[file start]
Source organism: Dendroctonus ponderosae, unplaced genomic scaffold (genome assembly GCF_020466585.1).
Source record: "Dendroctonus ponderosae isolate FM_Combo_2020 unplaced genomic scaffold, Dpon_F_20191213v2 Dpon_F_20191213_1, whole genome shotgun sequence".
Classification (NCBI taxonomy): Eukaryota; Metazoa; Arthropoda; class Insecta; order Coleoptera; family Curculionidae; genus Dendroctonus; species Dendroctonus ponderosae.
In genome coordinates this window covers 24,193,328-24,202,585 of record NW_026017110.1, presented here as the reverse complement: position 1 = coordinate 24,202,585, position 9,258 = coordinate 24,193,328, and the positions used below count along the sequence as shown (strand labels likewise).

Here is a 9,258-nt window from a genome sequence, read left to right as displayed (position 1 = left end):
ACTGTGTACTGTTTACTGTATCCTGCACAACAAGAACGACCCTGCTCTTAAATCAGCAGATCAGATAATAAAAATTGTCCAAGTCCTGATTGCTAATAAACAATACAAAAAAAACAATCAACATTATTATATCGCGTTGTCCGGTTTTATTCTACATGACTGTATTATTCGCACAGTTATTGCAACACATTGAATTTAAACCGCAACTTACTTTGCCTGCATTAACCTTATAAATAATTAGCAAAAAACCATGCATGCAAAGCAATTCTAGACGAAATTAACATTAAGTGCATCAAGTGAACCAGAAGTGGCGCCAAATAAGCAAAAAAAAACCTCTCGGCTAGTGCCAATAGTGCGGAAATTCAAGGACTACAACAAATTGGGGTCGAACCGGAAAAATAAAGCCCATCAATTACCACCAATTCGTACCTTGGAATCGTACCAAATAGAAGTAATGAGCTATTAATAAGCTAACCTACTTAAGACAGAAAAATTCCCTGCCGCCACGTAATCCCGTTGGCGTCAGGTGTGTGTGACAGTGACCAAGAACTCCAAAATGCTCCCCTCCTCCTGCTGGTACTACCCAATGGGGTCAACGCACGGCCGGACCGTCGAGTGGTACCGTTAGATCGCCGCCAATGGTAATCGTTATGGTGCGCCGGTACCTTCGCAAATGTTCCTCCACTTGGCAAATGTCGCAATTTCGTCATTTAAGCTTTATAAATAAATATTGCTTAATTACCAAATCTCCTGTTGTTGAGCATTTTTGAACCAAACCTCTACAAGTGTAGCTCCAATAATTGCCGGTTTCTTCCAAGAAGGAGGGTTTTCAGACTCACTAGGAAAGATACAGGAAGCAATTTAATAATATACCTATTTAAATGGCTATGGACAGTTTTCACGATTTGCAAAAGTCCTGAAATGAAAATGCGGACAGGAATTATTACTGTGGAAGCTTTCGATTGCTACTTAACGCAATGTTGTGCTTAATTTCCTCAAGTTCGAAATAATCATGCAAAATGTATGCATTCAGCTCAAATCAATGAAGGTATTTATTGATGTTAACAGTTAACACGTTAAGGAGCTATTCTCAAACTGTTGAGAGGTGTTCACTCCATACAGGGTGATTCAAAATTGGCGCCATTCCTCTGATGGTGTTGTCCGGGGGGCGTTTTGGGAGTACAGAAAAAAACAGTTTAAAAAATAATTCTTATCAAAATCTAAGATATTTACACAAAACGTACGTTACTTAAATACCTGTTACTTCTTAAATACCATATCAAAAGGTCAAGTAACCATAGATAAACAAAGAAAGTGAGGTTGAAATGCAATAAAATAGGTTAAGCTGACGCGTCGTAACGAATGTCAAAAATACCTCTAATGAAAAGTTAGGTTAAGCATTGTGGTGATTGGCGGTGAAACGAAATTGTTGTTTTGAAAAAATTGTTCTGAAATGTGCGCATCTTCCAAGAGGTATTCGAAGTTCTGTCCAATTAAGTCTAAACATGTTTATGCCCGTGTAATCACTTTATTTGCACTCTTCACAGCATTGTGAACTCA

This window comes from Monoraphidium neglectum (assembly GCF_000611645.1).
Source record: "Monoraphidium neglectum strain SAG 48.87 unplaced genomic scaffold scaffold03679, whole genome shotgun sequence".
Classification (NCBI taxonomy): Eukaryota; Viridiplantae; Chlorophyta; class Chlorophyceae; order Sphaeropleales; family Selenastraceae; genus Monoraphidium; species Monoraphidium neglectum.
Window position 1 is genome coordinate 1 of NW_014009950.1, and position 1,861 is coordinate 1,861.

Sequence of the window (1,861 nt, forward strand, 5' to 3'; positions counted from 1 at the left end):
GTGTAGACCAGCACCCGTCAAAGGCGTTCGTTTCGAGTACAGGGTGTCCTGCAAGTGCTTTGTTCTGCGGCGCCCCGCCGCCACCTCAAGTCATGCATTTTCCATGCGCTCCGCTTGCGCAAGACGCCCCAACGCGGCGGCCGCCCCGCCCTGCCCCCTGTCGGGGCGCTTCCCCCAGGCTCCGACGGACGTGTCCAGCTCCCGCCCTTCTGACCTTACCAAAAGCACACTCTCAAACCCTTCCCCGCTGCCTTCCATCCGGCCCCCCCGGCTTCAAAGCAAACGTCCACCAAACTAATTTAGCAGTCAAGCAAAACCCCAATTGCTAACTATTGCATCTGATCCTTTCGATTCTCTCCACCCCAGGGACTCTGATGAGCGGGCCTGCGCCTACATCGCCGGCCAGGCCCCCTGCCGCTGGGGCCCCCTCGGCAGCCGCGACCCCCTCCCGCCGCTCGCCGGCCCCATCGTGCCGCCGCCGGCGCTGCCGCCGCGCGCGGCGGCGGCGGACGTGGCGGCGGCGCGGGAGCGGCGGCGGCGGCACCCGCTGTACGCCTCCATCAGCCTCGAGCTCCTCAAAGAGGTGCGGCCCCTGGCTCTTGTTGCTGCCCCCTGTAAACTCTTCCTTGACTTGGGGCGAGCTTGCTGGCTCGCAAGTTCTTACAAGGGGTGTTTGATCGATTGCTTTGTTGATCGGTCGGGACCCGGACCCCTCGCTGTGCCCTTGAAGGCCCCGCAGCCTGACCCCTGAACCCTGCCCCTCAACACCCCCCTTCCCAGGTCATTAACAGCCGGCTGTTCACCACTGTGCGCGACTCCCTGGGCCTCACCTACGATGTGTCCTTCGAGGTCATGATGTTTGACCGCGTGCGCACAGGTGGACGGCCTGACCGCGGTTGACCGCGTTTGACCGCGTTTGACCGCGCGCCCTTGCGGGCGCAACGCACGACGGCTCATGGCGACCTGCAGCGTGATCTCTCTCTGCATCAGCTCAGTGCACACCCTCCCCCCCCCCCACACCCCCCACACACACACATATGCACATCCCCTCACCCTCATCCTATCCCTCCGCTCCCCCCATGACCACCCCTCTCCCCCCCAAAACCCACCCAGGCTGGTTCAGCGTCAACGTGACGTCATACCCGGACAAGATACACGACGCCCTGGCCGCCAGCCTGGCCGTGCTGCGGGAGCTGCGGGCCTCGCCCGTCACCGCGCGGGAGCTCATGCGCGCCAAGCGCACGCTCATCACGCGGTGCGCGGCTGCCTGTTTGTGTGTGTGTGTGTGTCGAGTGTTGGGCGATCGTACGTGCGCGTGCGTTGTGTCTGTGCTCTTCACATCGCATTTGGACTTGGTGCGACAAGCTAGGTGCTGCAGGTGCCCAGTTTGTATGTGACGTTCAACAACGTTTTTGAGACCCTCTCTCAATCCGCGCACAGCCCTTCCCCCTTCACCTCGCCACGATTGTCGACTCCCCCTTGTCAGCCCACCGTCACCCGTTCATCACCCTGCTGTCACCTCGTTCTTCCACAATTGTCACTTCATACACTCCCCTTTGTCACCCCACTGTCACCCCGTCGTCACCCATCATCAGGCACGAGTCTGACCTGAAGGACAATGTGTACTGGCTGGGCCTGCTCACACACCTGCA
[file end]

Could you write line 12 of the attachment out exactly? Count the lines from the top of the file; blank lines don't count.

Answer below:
GTGTAGACCAGCACCCGTCAAAGGCGTTCGTTTCGAGTACAGGGTGTCCTGCAAGTGCTTTGTTCTGCGGCGCCCCGCCGCCACCTCAAGTCATGCATTTTCCATGCGCTCCGCTTGCGCAAGACGCCCCAACGCGGCGGCCGCCCCGCCCTGCCCCCTGTCGGGGCGCTTCCCCCAGGCTCCGACGGACGTGTCCAGCTCCCGCCCTTCTGACCTTACCAAAAGCACACTCTCAAACCCTTCCCCGCTGCCTTCCATCCGGCCCCCCCGGCTTCAAAGCAAACGTCCACCAAACTAATTTAGCAGTCAAGCAAAACCCCAATTGCTAACTATTGCATCTGATCCTTTCGATTCTCTCCACCCCAGGGACTCTGATGAGCGGGCCTGCGCCTACATCGCCGGCCAGGCCCCCTGCCGCTGGGGCCCCCTCGGCAGCCGCGACCCCCTCCCGCCGCTCGCCGGCCCCATCGTGCCGCCGCCGGCGCTGCCGCCGCGCGCGGCGGCGGCGGACGTGGCGGCGGCGCGGGAGCGGCGGCGGCGGCACCCGCTGTACGCCTCCATCAGCCTCGAGCTCCTCAAAGAGGTGCGGCCCCTGGCTCTTGTTGCTGCCCCCTGTAAACTCTTCCTTGACTTGGGGCGAGCTTGCTGGCTCGCAAGTTCTTACAAGGGGTGTTTGATCGATTGCTTTGTTGATCGGTCGGGACCCGGACCCCTCGCTGTGCCCTTGAAGGCCCCGCAGCCTGACCCCTGAACCCTGCCCCTCAACACCCCCCTTCCCAGGTCATTAACAGCCGGCTGTTCACCACTGTGCGCGACTCCCTGGGCCTCACCTACGATGTGTCCTTCGAGGTCATGATGTTTGACCGCGTGCGCACAGGTGGACGGCCTGACCGCGGTTGACCGCGTTTGACCGCGTTTGACCGCGCGCCCTTGCGGGCGCAACGCACGACGGCTCATGGCGACCTGCAGCGTGATCTCTCTCTGCATCAGCTCAGTGCACACCCTCCCCCCCCCCCACACCCCCCACACACACACATATGCACATCCCCTCACCCTCATCCTATCCCTCCGCTCCCCCCATGACCACCCCTCTCCCCCCCAAAACCCACCCAGGCTGGTTCAGCGTCAACGTGACGTCATACCCGGACAAGATACACGACGCCCTGGCCGCCAGCCTGGCCGTGCTGCGGGAGCTGCGGGCCTCGCCCGTCACCGCGCGGGAGCTCATGCGCGCCAAGCGCACGCTCATCACGCGGTGCGCGGCTGCCTGTTTGTGTGTGTGTGTGTGTCGAGTGTTGGGCGATCGTACGTGCGCGTGCGTTGTGTCTGTGCTCTTCACATCGCATTTGGACTTGGTGCGACAAGCTAGGTGCTGCAGGTGCCCAGTTTGTATGTGACGTTCAACAACGTTTTTGAGACCCTCTCTCAATCCGCGCACAGCCCTTCCCCCTTCACCTCGCCACGATTGTCGACTCCCCCTTGTCAGCCCACCGTCACCCGTTCATCACCCTGCTGTCACCTCGTTCTTCCACAATTGTCACTTCATACACTCCCCTTTGTCACCCCACTGTCACCCCGTCGTCACCCATCATCAGGCACGAGTCTGACCTGAAGGACAATGTGTACTGGCTGGGCCTGCTCACACACCTGCA